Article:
It's not difficult, it's only tiresome. And you cannot get another view except by starting from the beginning.
Here's an explanation how to draw a small part of the wavy top plate and how to make it bigger. Start by drawing a circle and a square around it. The square is not used as a part, it only shows the projection somehow better than the circle. Convert the circle to path to get an editable Bezier curve.
Skew vertically and squeeze horizontally the shapes until they look a side of approximately isometric cube which has a circle drawn on it. A purist would check the transformation from a descriptive geometry textbook or more likely he would remember it.
In the right the formed ellipse is split at its four nodes to separate pieces to get some building material.
Make copies of the ellipse segments and draw a line+multiple copies to get the outline of one wave:
Split the ellipse segments at the visible region borders and join parts to closed shapes:
(I must admit that something like Ctrl+J or more likely the Shape Builder from Illustrator's repertoire would be welcome, but joining is well possible in Inkscape; one must only be a little more patient)
Coloring the parts with gradients is essential for the appearance. These gradients are simple which makes the surfaces look smooth and non-glossy. I guess finding good gradients are the most difficult part.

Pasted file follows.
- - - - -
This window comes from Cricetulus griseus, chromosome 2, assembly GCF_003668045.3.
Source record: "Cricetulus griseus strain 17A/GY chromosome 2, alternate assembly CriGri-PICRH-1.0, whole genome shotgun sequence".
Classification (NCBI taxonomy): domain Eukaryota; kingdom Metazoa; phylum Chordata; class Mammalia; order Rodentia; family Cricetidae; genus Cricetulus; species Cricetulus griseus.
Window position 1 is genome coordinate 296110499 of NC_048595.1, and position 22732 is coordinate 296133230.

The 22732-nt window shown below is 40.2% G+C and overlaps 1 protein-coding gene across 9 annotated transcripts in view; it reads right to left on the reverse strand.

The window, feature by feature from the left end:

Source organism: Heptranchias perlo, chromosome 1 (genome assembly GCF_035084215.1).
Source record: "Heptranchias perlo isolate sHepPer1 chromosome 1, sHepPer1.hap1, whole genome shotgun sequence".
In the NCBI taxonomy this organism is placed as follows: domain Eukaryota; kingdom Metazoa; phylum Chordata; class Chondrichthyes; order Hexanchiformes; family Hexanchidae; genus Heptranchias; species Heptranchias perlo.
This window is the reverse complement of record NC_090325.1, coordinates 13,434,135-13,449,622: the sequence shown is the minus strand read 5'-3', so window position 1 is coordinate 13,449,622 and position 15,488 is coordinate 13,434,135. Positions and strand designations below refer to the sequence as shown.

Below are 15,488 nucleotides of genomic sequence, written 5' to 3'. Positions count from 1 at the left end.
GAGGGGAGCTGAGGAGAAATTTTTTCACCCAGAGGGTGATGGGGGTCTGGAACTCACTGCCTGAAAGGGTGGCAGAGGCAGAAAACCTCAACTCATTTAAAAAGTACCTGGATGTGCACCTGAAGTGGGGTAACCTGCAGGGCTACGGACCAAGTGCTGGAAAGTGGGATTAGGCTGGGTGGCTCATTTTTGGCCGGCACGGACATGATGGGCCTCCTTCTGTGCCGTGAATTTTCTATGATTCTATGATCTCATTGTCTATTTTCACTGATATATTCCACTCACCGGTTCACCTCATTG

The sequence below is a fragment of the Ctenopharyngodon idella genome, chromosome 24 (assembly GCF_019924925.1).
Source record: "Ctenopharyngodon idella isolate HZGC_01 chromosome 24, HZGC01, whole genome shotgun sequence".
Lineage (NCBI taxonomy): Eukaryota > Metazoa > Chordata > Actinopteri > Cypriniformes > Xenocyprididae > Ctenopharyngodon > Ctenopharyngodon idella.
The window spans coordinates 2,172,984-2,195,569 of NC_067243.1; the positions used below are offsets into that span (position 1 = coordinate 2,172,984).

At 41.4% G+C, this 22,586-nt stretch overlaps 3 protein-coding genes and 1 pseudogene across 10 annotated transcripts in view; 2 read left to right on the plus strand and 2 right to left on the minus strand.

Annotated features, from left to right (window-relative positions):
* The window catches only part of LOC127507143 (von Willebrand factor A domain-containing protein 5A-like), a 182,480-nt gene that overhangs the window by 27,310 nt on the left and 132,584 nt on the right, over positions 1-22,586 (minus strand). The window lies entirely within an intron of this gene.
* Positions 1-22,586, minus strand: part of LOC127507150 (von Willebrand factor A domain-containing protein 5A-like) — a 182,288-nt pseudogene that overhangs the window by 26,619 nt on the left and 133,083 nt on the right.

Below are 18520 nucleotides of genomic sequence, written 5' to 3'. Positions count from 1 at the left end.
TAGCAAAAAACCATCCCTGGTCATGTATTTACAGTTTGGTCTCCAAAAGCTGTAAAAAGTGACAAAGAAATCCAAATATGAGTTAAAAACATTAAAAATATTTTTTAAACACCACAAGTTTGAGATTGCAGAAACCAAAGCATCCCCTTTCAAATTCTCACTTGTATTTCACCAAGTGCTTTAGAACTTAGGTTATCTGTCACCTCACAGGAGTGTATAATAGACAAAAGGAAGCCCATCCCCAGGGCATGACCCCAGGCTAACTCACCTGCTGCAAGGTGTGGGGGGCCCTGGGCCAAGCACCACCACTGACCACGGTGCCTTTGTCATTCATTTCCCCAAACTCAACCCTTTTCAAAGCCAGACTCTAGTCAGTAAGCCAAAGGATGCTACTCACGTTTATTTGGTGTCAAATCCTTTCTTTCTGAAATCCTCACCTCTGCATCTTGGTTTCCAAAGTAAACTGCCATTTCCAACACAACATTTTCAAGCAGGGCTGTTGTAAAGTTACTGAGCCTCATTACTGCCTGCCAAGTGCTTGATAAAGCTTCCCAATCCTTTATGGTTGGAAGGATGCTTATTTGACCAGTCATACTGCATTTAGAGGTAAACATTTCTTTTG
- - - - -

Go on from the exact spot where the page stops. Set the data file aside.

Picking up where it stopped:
The underside is not needed in your case which makes the coloring simpler.
The wave can be stretched wider by moving all nodes in one end to the same direction further:
More than one wave can be chained:
Here we have the underside a little visible. The two narrow pieces are actually the same shape rotated 180 degrees to get continuous coloring.
NOT ASKED: Many of us like to say "Get 3D!". It really can make the geometry fast.
In 3D you extrude a rectangle to get the solid block:
In CAD programs (like in this freeware) one draws to one side the wave profile for cutting. This is a random spline which came out with clicks. As well one could draw arcs like in your example:
Then he pushes the extras over the board:
The result can be exported to be used in 2D drawing as a bitmap or non-colored wireframe. The latter is vector. 3D programs do not generate vector images with gradient shading or at least I haven't one which can do it.
Photorealistic high resolution rendering with plausible materials and adjustable lights is possible, but do not expect it's available in entry level 3D programs.
My screenshots are taken from DesignSpark Mechanical (freeware).